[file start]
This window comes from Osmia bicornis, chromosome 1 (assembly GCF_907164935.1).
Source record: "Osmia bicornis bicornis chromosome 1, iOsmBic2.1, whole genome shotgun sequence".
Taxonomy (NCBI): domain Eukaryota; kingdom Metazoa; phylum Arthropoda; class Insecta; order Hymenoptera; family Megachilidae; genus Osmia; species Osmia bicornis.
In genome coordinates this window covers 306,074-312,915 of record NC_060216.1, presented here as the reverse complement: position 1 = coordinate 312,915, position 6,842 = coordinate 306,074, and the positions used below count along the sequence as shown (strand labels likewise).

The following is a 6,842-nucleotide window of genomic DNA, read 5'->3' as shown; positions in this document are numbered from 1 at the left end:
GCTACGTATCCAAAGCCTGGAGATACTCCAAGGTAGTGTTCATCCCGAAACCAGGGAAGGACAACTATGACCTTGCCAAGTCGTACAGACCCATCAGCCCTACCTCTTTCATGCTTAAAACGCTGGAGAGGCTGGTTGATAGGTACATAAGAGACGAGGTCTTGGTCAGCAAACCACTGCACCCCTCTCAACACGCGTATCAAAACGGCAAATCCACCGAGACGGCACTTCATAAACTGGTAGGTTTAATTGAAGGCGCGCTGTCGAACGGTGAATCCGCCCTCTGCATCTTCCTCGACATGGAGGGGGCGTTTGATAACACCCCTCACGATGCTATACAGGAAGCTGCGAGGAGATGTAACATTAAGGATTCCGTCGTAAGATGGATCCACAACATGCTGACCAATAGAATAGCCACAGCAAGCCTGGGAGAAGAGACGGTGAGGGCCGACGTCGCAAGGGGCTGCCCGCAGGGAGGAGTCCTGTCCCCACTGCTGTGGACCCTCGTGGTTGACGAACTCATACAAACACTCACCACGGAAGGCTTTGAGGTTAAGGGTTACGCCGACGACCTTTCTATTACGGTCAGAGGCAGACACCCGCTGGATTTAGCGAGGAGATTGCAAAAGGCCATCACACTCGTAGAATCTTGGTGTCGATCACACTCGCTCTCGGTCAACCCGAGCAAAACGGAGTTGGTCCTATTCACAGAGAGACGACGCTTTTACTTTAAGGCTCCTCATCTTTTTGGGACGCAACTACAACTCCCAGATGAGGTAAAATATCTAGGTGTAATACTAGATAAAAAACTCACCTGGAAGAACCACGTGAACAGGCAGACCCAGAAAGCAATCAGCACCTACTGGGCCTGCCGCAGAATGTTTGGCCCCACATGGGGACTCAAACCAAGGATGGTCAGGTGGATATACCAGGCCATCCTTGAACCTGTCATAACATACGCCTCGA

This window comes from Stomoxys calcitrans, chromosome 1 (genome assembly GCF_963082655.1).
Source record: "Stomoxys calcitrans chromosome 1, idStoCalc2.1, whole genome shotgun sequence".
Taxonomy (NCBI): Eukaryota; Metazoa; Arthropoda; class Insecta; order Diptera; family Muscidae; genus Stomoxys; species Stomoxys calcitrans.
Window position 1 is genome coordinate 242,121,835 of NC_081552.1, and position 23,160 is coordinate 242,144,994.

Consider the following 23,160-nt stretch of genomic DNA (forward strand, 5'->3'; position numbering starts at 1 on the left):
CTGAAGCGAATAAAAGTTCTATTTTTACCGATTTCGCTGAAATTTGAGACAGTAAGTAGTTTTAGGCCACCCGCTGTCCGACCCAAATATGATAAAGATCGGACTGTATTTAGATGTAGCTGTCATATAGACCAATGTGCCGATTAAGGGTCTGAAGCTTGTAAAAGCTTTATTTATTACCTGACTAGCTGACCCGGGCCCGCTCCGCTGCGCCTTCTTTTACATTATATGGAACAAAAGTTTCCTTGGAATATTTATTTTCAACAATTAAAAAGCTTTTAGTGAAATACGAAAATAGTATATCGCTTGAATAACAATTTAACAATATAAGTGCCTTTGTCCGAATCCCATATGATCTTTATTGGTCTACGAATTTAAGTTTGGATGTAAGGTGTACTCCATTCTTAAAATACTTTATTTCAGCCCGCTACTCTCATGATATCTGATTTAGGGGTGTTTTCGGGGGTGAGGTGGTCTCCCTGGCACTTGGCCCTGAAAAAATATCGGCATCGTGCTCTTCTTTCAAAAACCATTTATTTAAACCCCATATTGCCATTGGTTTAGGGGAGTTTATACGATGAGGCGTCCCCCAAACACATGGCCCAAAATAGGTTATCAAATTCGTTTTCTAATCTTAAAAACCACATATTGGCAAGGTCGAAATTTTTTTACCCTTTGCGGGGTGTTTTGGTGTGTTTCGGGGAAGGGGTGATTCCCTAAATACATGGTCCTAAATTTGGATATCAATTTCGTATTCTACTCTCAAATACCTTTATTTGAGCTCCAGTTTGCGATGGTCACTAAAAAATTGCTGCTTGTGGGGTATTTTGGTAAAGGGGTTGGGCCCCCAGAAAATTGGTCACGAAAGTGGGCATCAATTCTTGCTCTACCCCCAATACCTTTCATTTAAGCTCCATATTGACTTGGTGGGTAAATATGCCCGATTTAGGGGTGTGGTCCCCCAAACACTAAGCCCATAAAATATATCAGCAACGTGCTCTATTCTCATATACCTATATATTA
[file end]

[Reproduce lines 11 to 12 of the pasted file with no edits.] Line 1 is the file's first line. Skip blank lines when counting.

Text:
Consider the following 23,160-nt stretch of genomic DNA (forward strand, 5'->3'; position numbering starts at 1 on the left):
CTGAAGCGAATAAAAGTTCTATTTTTACCGATTTCGCTGAAATTTGAGACAGTAAGTAGTTTTAGGCCACCCGCTGTCCGACCCAAATATGATAAAGATCGGACTGTATTTAGATGTAGCTGTCATATAGACCAATGTGCCGATTAAGGGTCTGAAGCTTGTAAAAGCTTTATTTATTACCTGACTAGCTGACCCGGGCCCGCTCCGCTGCGCCTTCTTTTACATTATATGGAACAAAAGTTTCCTTGGAATATTTATTTTCAACAATTAAAAAGCTTTTAGTGAAATACGAAAATAGTATATCGCTTGAATAACAATTTAACAATATAAGTGCCTTTGTCCGAATCCCATATGATCTTTATTGGTCTACGAATTTAAGTTTGGATGTAAGGTGTACTCCATTCTTAAAATACTTTATTTCAGCCCGCTACTCTCATGATATCTGATTTAGGGGTGTTTTCGGGGGTGAGGTGGTCTCCCTGGCACTTGGCCCTGAAAAAATATCGGCATCGTGCTCTTCTTTCAAAAACCATTTATTTAAACCCCATATTGCCATTGGTTTAGGGGAGTTTATACGATGAGGCGTCCCCCAAACACATGGCCCAAAATAGGTTATCAAATTCGTTTTCTAATCTTAAAAACCACATATTGGCAAGGTCGAAATTTTTTTACCCTTTGCGGGGTGTTTTGGTGTGTTTCGGGGAAGGGGTGATTCCCTAAATACATGGTCCTAAATTTGGATATCAATTTCGTATTCTACTCTCAAATACCTTTATTTGAGCTCCAGTTTGCGATGGTCACTAAAAAATTGCTGCTTGTGGGGTATTTTGGTAAAGGGGTTGGGCCCCCAGAAAATTGGTCACGAAAGTGGGCATCAATTCTTGCTCTACCCCCAATACCTTTCATTTAAGCTCCATATTGACTTGGTGGGTAAATATGCCCGATTTAGGGGTGTGGTCCCCCAAACACTAAGCCCATAAAATATATCAGCAACGTGCTCTATTCTCATATACCTATATATTA